Case study

Case study:independent school head Oxbridge. That portmanteau name redolent of days when chaps moved on effortlessly from public school to the universities. Either of them. I confess I did. My boarding school told me which college to apply for. There was no "grooming", no lesson in "how to impress". I was well prepared and I got in. Others didn't, I guess; I wasn't really aware. That was just how it worked.

I started teaching in a big state grammar school that sent huge numbers to Oxbridge every year. They weren't groomed either, but were formidably clever, the intellectual cream of a ferociously selective school. I changed sectors. In a former, newly independent, city grammar school, much smaller than my previous school, we couldn't compete in numbers, but "obvious" Oxbridge candidates still tended to get in pretty safely. In preparation for "seventh term", the post-A-level selection process, high-powered, inspiring teaching took candidates far beyond A-level. Here, traditionally academic schools gave their students an enormous advantage.

By the late 1980s, I was head of sixth form and preparing pupils for a very different Oxbridge system. Seventh-term application had gone at Cambridge (later at Oxford) and both universities started estimating candidates'

potential, rather than their previous attainment (they might argue that they always did).

Oxbridge entrance had changed, mostly for the better. Certainly, more can now realistically dream of the Dreaming Spires, but competition becomes more intense every year. It's difficult to find extra time for Oxbridge preparation in the first term of a very pressured Year 13. In my school, some departments fix extra sessions with candidates, but lack of flexibility in the timetable since AS and A2 came along means these are usually at lunchtime. In other subjects teachers will routinely give their brightest students extra "extension" work. We offer a practice interview, usually with someone unknown to the candidates (such as a governor), and often share that service with a nearby comprehensive.

But it's tough. Nowadays I tell Oxbridge applicants that they need to be brilliant and lucky. Still, every year, several strong candidates whom I am sure would have won a place years ago are disappointed. That's the luck of the draw, perhaps. But these are students I know would thrive, academically and socially. Their rejection often seems unjust, despite our understanding of the nature of the competition. If we're confident that Oxbridge really does base its decisions on candidates' potential, there's no cause for complaint. If more comprehensive school candidates are successful as a result, that's great. I wish I felt confident.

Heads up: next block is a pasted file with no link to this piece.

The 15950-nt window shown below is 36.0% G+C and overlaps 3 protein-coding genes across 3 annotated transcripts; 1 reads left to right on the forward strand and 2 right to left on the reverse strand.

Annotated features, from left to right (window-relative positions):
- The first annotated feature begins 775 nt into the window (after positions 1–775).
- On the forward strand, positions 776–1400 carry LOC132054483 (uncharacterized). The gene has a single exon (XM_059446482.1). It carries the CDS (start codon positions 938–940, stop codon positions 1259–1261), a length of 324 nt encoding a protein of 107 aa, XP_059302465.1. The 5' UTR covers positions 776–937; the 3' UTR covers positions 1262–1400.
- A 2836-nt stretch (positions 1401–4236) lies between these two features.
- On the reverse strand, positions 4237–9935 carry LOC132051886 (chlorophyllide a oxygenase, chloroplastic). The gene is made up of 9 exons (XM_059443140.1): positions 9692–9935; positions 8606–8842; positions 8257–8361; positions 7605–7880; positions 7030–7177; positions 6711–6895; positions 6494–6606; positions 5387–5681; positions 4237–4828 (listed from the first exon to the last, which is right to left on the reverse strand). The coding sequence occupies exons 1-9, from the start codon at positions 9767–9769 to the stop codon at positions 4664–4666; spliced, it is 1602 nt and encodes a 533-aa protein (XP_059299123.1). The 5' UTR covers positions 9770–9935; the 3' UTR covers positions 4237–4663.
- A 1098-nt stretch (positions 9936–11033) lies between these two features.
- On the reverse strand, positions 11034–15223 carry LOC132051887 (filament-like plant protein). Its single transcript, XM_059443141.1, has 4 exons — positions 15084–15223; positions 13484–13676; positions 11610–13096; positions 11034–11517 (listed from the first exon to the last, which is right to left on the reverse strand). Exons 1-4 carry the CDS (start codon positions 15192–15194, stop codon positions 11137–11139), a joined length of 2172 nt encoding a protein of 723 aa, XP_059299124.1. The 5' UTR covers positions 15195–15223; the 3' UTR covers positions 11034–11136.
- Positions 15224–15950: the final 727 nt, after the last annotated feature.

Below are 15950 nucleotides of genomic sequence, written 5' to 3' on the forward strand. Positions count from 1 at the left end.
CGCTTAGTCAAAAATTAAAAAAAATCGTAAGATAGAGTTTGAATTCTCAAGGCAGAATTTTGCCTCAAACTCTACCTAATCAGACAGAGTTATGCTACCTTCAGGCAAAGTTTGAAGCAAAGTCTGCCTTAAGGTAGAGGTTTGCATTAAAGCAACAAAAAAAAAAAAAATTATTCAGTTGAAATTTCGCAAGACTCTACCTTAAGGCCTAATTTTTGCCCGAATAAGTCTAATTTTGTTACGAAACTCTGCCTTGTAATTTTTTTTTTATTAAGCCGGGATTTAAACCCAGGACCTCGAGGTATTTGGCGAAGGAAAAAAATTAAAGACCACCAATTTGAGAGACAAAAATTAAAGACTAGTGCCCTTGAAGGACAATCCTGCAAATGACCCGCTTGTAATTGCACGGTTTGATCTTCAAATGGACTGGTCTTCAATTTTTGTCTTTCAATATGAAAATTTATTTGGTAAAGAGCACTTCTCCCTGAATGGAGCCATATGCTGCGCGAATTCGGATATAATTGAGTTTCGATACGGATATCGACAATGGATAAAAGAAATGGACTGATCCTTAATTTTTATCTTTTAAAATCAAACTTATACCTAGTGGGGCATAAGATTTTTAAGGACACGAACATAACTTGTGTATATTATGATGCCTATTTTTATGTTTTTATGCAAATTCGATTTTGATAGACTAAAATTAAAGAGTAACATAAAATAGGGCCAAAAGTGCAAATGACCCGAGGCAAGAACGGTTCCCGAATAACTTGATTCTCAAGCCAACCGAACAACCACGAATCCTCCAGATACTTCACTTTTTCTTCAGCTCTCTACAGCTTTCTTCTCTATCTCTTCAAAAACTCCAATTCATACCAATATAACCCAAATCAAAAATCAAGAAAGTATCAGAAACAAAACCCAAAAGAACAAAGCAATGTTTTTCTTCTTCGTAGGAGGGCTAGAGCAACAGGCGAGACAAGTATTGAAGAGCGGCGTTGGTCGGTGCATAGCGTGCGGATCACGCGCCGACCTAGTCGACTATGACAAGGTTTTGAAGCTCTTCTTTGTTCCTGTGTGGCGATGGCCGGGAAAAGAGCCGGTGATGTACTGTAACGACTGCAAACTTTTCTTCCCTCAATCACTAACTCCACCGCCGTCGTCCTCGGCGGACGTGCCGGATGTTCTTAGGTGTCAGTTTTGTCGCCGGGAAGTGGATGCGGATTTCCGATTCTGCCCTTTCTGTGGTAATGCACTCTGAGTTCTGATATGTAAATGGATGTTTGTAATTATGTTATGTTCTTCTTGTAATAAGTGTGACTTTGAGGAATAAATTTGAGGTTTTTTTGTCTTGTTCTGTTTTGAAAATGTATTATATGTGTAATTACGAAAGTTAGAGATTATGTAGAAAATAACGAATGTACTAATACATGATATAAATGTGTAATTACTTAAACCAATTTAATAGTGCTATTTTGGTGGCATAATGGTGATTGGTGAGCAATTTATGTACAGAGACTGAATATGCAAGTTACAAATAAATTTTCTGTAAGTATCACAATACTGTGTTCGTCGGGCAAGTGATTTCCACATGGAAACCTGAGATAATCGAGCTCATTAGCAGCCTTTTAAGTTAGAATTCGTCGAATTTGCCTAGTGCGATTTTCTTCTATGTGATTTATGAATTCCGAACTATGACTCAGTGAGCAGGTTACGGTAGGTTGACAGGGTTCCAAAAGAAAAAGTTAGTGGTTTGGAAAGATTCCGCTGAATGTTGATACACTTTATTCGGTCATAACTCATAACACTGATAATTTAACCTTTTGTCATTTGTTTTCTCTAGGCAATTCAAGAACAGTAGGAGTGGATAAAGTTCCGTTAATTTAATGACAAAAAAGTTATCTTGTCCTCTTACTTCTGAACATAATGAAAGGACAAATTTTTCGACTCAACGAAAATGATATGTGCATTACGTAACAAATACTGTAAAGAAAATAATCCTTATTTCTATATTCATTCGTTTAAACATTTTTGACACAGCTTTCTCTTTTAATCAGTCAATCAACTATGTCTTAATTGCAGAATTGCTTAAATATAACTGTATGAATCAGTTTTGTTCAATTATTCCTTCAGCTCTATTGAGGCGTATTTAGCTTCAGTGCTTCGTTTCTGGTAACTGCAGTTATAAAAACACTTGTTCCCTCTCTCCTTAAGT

I've never sensed any bias against my pupils because they come from a private school, but for two decades I have suspected that their pervasive West Midlands accent and natural reticence disadvantage them. But in dreaming up an image of the successful candidate (obviously a Southern smoothie), I'm probably as prejudiced as the tabloids that hurl invective at colleges that turn down a bright youngster from a northern comprehensive.

Oxford and Cambridge certainly interview and test far more rigorously than any other university. So if they are so certain about the efficacy of that process, do they really need to rely on A-level grades for the final sorting? Why say: "We think you're good enough," then snatch the place away when a candidate just misses that third A grade, often in a subject unrelated to their planned degree course? Is it because they can't make their minds up, despite their vaunted selection system? Besides, grades are crude boundaries applied to bands of marks. Nowadays the actual A-level marks are published, so why don't colleges require an overall mark in a subject, or a points total across all the subjects? Harsher, perhaps, and unforgiving - but more precise, less arbitrary.

If all those searching interviews and all that testing pre A-level still don't provide enough information to make a decision, why not go further? Just look at A-level marks and take the top 200 candidates as a faculty, sharing them out among the colleges. Faculty-based selection would save candidates the lottery of picking colleges because they think they're a Trinity or St John's type - or because "maybe there won't be too many trying for English there this year". Oxbridge likes to have its port and drink it. Neither interview nor A grades are enough for Cambridge mathematics candidates: they have to get top grades in Step (sixth term examination paper) too. I've seen candidates notch up four A grades but lose their place because they "dropped" to a Step grade 2. Maths dons tell me the maths tripos is so tough that they need this extra discrimination or candidates just won't cope at Cambridge.

Schools might wonder what ivory tower these people are locked in. Additional tests and top grade hurdles can only serve to disadvantage state school candidates, who are less likely than their independently educated rivals to get extra coaching for them. Why does Oxbridge not put its trust in its ability genuinely to gauge candidates' potential pre A-level? After all, even the top universities are there to teach the raw material they admit. Or are they, in truth, prepared to take only candidates who are so bright that they don't need to bother too much?

Bernard Trafford has been head of the independent Wolverhampton grammar school since 1990

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